I've always said Powerpoint will ultimately lead to the collapse of western civilization by undermining the core of our educational systems.

                            DRM and JMH both make great points -- there is no replacement for good teachers who really understand the subject matter.


                            • #15

                              sherminator505 and Fellow Scouters,


                              If I can provide my opinion to sherminator question. "What was it about the older Wood Badge that was deemed inadequate for exercising such leadership?"

                              I attended the previous WB and staff the previous WB course once. I later staffed WB21C four times. My Course Director during my first WB staff experience participated in the development and testing of the WB21C course. In 98, he provided WB Staffers with a few discussions about WB and WB21C. So let me echo, what I've been told, and have heard this more than once. My CD commented that there is a desire to provide contemporary leadership/management techniques (comparable with major business), he commented about the idea of training Cub Scout Leaders thru the new Venturing leaders (again this was back in 98). He commented about the removal of 2 year minimum tenure to attending WB21C as soon as you complete Basic Leader Training(and NLE, Fundamentals was beginning in 2000 as well).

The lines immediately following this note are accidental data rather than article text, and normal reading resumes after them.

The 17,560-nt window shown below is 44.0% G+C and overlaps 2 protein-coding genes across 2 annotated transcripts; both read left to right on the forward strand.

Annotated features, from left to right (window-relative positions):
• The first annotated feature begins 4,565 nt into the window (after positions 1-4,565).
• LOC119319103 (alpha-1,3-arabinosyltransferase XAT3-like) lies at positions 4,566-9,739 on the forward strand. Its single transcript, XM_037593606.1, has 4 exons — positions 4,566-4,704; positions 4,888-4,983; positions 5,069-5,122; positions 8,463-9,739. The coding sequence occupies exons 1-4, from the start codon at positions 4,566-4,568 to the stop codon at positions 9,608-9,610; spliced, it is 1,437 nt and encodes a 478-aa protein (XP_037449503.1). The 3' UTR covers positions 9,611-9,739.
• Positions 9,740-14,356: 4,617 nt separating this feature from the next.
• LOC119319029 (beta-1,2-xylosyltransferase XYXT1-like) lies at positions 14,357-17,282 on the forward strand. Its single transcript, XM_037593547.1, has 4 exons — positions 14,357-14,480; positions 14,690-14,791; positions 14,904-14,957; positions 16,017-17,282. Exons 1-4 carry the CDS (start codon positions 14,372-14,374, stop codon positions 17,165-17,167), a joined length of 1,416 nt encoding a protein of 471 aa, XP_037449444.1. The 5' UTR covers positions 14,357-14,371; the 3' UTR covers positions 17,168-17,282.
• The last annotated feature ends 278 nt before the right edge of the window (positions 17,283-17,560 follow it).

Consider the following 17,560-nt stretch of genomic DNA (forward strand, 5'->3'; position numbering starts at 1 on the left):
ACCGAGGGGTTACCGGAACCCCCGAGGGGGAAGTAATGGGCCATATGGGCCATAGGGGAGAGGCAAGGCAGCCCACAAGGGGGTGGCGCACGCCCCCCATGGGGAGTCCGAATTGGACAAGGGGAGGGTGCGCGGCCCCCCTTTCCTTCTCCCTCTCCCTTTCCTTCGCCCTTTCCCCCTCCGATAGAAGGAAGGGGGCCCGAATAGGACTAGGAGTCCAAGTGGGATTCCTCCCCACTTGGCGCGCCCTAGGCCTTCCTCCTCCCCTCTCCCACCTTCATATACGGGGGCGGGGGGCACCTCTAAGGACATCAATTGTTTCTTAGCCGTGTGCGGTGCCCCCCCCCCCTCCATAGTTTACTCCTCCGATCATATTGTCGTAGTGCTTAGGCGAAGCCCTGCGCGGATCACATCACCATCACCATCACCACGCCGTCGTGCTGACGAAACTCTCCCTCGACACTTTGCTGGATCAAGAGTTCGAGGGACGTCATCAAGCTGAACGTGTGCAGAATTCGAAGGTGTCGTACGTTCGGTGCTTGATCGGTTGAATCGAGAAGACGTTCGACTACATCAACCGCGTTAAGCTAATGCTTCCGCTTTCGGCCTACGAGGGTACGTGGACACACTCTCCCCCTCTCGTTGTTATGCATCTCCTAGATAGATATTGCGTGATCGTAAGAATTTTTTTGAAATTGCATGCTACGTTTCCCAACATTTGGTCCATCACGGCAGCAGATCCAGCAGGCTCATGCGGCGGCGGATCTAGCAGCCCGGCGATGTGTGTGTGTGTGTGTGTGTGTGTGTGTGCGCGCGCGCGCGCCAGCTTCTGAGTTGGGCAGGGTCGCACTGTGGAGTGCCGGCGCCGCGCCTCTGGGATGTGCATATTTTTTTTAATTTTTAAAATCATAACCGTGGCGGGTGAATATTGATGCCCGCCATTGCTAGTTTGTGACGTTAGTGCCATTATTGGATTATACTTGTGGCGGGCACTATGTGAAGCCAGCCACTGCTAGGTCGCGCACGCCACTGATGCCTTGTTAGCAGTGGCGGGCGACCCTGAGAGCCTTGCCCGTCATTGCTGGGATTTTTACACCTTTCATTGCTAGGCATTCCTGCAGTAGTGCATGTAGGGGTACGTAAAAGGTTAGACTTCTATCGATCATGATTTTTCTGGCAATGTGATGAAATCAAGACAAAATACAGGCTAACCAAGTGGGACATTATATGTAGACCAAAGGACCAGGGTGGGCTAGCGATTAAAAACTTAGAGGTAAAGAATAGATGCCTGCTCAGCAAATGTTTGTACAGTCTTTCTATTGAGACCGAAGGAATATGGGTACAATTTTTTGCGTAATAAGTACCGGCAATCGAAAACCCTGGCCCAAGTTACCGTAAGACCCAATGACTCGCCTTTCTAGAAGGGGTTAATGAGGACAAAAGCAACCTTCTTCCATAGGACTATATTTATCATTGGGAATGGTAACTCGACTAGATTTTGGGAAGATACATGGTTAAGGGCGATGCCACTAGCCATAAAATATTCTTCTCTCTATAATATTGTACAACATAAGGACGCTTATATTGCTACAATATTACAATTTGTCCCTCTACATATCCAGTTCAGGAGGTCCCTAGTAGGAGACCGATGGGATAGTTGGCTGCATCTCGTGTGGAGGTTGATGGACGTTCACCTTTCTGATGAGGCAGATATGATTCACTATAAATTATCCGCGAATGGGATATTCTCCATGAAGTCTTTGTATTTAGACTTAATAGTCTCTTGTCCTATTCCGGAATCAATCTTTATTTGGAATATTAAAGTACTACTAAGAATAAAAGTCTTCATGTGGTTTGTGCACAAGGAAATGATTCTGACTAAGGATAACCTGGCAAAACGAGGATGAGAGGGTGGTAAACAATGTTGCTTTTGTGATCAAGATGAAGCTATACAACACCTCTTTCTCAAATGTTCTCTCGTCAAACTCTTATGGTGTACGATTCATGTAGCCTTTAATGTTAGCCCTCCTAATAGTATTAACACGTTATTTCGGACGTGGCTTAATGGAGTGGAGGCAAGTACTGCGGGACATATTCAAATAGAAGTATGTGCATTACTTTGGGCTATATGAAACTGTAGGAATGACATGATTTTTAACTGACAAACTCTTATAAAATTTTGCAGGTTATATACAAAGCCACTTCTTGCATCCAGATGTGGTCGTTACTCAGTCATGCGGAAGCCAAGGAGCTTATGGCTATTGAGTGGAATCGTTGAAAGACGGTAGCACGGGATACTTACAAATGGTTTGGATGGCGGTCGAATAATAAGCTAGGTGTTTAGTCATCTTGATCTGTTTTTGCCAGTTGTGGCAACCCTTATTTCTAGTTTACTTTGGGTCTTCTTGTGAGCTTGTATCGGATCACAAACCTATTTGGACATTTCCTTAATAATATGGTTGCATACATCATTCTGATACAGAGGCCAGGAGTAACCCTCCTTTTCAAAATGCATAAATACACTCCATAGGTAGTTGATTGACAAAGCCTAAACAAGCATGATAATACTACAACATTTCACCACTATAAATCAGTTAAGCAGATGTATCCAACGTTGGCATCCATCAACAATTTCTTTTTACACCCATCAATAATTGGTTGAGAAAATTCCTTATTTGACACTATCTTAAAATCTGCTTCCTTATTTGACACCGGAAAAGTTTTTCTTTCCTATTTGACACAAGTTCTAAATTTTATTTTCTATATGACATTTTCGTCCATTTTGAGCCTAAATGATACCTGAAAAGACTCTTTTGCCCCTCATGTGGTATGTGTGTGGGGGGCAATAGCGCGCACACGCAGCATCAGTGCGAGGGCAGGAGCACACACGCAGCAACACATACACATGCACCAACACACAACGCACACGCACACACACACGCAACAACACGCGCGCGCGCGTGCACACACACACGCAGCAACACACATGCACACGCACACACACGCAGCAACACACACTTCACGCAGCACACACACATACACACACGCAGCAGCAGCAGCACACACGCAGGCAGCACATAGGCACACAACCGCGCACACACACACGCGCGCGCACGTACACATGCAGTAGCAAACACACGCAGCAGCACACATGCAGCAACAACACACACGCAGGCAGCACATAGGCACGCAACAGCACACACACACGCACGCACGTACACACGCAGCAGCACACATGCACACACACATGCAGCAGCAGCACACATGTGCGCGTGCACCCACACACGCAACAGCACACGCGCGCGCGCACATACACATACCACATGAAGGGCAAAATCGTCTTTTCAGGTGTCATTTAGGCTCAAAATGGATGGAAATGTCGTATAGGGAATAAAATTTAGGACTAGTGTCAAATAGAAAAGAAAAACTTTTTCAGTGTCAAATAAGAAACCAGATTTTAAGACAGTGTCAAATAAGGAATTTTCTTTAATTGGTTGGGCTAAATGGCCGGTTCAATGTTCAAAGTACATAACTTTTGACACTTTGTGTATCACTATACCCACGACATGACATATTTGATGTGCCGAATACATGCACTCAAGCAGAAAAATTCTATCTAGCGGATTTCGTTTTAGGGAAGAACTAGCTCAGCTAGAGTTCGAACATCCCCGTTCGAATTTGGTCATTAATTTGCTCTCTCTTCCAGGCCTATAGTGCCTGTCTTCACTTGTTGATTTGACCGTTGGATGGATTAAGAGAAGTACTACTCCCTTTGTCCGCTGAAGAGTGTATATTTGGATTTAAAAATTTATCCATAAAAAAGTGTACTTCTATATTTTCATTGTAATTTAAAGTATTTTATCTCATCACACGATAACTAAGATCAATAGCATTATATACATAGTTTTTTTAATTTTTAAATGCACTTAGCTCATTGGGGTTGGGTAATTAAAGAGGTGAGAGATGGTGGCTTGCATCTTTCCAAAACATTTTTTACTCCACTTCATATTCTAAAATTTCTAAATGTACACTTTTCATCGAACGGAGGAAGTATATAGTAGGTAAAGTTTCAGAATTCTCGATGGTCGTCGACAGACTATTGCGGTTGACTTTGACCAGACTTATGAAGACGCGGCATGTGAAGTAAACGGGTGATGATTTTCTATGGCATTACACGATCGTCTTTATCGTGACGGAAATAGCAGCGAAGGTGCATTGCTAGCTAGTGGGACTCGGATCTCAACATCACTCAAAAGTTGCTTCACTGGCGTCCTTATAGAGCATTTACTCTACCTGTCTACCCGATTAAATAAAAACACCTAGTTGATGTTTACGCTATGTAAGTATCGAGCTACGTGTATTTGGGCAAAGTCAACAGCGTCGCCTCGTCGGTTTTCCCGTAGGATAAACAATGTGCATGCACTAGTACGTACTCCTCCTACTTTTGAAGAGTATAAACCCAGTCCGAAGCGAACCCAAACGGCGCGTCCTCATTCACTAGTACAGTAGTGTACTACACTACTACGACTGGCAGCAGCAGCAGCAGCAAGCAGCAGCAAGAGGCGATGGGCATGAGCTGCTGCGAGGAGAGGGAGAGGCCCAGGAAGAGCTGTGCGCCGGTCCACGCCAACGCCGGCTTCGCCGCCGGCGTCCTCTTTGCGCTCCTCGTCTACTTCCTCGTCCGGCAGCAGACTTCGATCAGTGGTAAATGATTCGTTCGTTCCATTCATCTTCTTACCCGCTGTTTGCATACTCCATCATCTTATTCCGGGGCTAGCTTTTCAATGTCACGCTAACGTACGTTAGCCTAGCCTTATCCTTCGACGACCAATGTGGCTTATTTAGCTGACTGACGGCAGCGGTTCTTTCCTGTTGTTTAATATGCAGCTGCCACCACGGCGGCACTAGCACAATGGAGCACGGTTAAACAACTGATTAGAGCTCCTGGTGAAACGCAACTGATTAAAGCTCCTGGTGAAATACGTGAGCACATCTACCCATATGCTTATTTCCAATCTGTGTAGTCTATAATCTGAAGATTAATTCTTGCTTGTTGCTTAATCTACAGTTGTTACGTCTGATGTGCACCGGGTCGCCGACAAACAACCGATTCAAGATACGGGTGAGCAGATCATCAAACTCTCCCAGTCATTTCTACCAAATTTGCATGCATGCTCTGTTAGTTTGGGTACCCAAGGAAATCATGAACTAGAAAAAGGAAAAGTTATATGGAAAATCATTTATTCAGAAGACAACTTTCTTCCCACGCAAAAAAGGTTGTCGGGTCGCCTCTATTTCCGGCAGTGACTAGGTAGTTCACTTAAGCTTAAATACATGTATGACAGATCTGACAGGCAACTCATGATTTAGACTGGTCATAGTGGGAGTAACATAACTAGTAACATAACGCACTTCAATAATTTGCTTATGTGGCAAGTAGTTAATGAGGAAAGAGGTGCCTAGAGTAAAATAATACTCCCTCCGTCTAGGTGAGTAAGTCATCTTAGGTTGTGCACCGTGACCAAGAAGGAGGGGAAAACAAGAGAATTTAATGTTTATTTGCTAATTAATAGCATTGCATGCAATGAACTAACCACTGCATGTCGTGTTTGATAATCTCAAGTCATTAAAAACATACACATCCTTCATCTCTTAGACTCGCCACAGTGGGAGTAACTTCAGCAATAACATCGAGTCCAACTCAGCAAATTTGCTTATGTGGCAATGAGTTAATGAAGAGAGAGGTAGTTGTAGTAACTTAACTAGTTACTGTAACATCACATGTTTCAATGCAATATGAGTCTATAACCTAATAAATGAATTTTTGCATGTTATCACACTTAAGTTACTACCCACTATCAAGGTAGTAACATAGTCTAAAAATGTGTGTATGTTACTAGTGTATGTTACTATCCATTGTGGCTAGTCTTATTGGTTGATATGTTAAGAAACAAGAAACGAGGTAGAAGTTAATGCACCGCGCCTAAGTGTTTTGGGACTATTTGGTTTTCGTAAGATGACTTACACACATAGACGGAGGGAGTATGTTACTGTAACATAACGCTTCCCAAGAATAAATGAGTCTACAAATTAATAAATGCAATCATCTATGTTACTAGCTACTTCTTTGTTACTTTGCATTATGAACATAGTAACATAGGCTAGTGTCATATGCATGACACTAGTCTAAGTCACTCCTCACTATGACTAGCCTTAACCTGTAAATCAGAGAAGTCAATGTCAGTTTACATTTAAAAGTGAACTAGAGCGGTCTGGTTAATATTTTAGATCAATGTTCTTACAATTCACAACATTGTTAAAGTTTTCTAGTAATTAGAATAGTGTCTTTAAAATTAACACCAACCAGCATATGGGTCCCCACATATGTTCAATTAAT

But then he told us about recruiting potential students for WB21C. He stated that over the past decade (or thru the 90's) attendance of WB was decreasing. Also, the demographic of WB attendees was changing as well. He stated with changing family structures, single parents, grandparents participating in Scouting, and a 2 year tenure, these items seemed to change the average attendees age from early 40s to late 50s and mid 60s. So new CD and Seasoned Scouters were looking at increasing WB21C attendance. In addition to seeking a younger WB21C attendance, CDCs sought to obtain increase attendance by supplementing the lack of achieving "30 by 30", by inviting current Pre2000 WB recipients since they seem committed to Scouting and seek to "deliver a promise" to improve their troops already.